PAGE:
Transferring money, currency exchange
The simplest and most expensive approach is to put your Visa/Mastercard into an ATM and withdraw money. It's pretty easy because nearly all ATMs accept foreign cards and their interface is in English. The local bank and your home bank will both charge fees, and the exchange rate may or may not be fair. To minimize the damage, get the maximum the ATM will provide. Expect to lose about 3 - 4% of your money to bank fees if you use this method.
Depending on your home country, you might be able to find a bank which provides a card with less or no fees. With this method, the local bank will still be adding their fee. Prepaid cards intended for travelers can be helpful - they commonly give a certain number of free ATM withdrawals each month and/or low fees. Citizens of USA can get a card from Schwab bank that has no fees at their end AND will refund the local bank fees, which is incredible.
Be warned that the ATM's order of physically returning your card and dispensing cash will often be different than what you’re used to. This can cause confusion and sometimes leads to people taking their money and leaving their card in the machine.
If you’re planning on spending a lot of time somewhere then it will be worth getting a local bank account. A service such as Transferwise can be used to put money into it. Transferwise and similar services move money across borders for cheaper rates than the banks would charge (about 1%). Once the money is in your local account, withdrawing it from local ATMs will be practically free. Getting a local bank account can be exhausting and fickle. The application rules vary on which cashier you meet and the whole process is usually time consuming and bureaucratic. However, it will be worth it for some people's situations. How to get a bank account in Thailand.
Transferwise et al usually take a couple of days to do their work, so if you need money in a hurry then WorldRemit is still cheaper than an ATM. Cash can be picked up from various banks, money lending shops or pawnshops depending on which country you’re in. Check the WorldRemit site for details.
If you've got bitcoin (or can buy some in your home country, through the internet) then turning that into Thai baht or Philippine peso is super easy using either coins.co.th or coins.ph. The Thai version issues you a card to use in local ATMs while the Filipino version doesn't even need a card - just go to any ATM, press the right buttons and peso comes out! What a world we live in.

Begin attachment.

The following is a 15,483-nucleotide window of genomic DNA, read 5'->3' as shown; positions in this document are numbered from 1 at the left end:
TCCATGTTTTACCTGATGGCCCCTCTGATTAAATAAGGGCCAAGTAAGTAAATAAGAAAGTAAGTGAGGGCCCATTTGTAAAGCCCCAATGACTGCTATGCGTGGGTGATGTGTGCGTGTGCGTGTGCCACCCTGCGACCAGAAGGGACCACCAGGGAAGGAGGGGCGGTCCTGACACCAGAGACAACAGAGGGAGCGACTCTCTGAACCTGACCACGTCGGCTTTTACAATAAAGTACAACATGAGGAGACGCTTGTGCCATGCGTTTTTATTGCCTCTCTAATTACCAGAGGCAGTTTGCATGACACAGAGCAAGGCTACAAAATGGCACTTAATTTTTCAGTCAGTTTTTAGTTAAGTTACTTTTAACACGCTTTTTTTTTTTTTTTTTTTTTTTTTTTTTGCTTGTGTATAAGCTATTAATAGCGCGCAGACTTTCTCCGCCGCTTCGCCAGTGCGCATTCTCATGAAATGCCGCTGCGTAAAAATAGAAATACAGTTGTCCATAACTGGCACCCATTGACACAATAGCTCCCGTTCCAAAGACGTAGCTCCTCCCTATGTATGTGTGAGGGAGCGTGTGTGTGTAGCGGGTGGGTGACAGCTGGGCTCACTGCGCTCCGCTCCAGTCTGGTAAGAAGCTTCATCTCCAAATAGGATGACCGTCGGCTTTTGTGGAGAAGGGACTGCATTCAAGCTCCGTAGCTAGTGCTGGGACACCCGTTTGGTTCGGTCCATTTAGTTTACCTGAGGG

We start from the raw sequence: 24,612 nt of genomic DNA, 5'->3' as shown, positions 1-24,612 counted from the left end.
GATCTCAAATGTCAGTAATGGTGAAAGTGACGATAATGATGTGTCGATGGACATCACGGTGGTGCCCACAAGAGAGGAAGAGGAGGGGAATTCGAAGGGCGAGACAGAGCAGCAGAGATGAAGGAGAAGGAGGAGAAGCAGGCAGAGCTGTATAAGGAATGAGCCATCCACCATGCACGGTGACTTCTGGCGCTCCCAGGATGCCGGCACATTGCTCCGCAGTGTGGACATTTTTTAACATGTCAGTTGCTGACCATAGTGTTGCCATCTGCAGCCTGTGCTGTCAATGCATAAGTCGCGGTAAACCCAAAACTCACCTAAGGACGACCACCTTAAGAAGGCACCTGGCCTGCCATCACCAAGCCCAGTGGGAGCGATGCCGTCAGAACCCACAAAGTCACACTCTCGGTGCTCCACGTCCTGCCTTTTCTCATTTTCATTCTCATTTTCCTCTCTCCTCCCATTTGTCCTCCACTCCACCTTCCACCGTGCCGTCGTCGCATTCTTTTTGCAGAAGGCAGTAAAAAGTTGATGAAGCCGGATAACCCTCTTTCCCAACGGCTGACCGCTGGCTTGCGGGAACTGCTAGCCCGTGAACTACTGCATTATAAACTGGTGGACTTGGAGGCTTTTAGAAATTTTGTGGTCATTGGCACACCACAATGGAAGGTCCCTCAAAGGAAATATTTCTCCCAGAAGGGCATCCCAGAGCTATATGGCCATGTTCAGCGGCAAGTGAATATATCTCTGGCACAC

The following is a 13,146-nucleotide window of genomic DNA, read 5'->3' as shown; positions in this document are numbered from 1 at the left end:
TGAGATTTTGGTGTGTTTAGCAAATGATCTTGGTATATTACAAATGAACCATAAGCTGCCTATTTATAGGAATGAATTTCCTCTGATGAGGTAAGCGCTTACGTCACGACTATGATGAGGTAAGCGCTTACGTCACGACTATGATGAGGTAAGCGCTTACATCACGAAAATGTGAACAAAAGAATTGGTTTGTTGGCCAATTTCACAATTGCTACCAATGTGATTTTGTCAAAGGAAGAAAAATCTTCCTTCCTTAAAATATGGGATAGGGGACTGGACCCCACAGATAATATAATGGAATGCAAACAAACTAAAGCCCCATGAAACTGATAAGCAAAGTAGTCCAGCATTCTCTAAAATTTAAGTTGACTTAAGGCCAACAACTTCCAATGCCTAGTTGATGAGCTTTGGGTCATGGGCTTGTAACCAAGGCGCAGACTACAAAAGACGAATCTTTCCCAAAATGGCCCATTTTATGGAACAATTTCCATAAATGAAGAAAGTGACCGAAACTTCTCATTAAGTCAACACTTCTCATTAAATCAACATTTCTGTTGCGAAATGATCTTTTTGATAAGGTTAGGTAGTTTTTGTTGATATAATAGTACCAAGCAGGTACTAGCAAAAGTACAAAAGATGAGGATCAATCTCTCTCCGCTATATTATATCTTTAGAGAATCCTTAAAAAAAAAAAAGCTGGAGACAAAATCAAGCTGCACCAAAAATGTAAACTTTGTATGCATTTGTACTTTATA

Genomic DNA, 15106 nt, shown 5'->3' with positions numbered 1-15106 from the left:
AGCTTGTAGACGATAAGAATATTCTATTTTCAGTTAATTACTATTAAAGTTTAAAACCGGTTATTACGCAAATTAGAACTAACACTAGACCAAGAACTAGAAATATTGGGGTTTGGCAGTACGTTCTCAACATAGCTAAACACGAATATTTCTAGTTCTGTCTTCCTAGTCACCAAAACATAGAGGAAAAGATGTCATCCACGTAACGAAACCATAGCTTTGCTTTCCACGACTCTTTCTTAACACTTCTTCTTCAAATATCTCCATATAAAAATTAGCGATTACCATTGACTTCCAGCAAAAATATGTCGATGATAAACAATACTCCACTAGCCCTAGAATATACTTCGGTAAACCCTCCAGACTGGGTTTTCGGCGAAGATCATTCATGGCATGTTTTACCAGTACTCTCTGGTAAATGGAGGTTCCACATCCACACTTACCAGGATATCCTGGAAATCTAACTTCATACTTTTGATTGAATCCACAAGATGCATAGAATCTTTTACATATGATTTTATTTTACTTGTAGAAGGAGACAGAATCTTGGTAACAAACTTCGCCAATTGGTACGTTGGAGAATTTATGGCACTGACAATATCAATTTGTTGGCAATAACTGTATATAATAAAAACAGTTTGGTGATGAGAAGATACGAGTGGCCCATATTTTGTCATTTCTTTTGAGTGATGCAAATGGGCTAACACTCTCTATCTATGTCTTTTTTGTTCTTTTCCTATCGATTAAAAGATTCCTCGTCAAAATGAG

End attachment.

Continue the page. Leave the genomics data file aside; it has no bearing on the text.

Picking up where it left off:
There is a lot of misinformation around about what it costs to live in southeast Asia. People who have managed to live very cheaply will frequently and loudly share their expenses as if they were the typical case. In reality, they have usually made significant compromises in their quality of life (no air conditioning, noisy apartment, eating lots and lots of fried rice) to achieve that.
Prices vary between countries but here is the general ballpark you’ll pay per month. Prices are in USD.
- Accommodation (1 bedroom): $300 - 500.
- Transport: $300 - $500, including short distance flights, taxies, etc.
- Food: $300 for western food, could be as low as $75 if you can do restaurants with no english on the menu
- Entertainment: up to you. Beers are $1 - $2 each.
The total is about $1200 at a minimum. This is if you are very careful and doesn’t leave any breathing room for much fun and splurging. Realistically, you're looking at around $2000.
You can save a lot of money if you spend a few months in one place. You’ll be able to share a house with others in a cheaper part of the city, cook a few meals at home, find cheap local restaurants, and fly less. Living well near the $1200 level is easily achievable.